What can businesses write off to save on taxes?

A tax write off is something that reduces the taxable profit for a business and therefore decreases taxes due. Profit in a simple business can be thought of the money or assets available to pay the owner at a point in time shown on the profit and loss. Exact definitions can get quite technical, but let’s get right to a profitable example and see how deductions work.

Example Profit for a Consulting business:
Skip Ahead to the Top 20 Business Write Offs

Revenue (cash collected from clients for work): $10,000
Rent expense or write off (cash paid for rent): $1,000
Profit: $9,000

Income tax will be applied against the profit: Revenue $10,000 – Write off $1,000 = $9,000 profit.

The primary example above forms a miniature profit and loss financial statement.
Revenue (cash collected from clients for work): $10,000
Rent expense or write off (cash paid for rent): $1,000
Profit: $9,000

The IRS Allows Write Offs for Ordinary & Necessary Expenses (With some exceptions)

A completely free PDF IRS guide attempts to explain being self-employed and what small businesses can deduct here.

Intro to Tax Deductions

These business tax deductions reduce the amount of tax due and are therefore valid write offs.

Having business expenses reduces taxes, but money spent is money gone. Do carefully spend money so that it will grow your business long term and the profit short term.

Paying more for extremely fast internet for example may be a nice and allowable deduction that reduces taxes, but may not improve productivity more than the standard connection. Money spent simply to reduce taxes is still money gone and likely not a good business strategy.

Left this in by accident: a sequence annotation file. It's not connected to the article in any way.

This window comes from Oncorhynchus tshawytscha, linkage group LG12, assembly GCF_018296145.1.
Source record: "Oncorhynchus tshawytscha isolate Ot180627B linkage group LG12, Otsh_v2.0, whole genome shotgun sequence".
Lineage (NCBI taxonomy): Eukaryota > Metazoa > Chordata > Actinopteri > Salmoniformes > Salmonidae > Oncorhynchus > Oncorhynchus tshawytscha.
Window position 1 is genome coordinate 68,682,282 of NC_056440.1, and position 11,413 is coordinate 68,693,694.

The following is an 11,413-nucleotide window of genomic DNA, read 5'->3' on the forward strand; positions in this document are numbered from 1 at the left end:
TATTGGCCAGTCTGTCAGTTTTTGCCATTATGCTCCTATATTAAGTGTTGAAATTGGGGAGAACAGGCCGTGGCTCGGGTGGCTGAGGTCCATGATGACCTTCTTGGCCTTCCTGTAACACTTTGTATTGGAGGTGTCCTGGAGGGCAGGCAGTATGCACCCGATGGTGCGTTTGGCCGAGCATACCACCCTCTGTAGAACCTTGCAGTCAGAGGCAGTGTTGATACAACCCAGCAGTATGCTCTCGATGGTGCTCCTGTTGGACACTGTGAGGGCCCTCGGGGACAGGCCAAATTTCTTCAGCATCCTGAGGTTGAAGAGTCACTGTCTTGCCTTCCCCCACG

Let’s explore common deductions that can help reduce tax, utilize assets, grow revenue, increase productivity, and add to profitability. Even creating a more pleasant work environment is a perfectly valid reason to spend. Think about business owner happiness and how employee retention can increase money in the bank.

22 Common Business Write Offs for Small Business Owners

1. Internet, Connectivity, Hosting, & Phone If there is a significant personal use, then a portion may be non-deductible.
2. Accounting, Tax Prep, & Professional Services Outside services are standard deductions.
3. General Contractors & Employees General contractors are a frequent tax deduction, so long as their efforts are not directly connected to inventory assets.
Employees are common expenses including associated payroll taxes.
The cost of employees manufacturing goods could become a part of the good as an asset until sold.
Be sure to issue 1099-Misc to individual contractors and W-2s to employees.
4. Interest & Bank Fees Can be deducted with a business use.
Interested attributed or traced to non-business use would not be a valid business write off.
5. Advertising & Marketing Flyers, business cards, and promotions.
Google, Facebook, and other ads.
Websites, writers, podcast, and paid press releases.
6. Software & Subscriptions SAAS, email service, and hosting.
Professional memberships, associations, and trade publications.
7. Small Electronics Single items can typically be expensed when an election is in place to write off $2,500 or less at a time.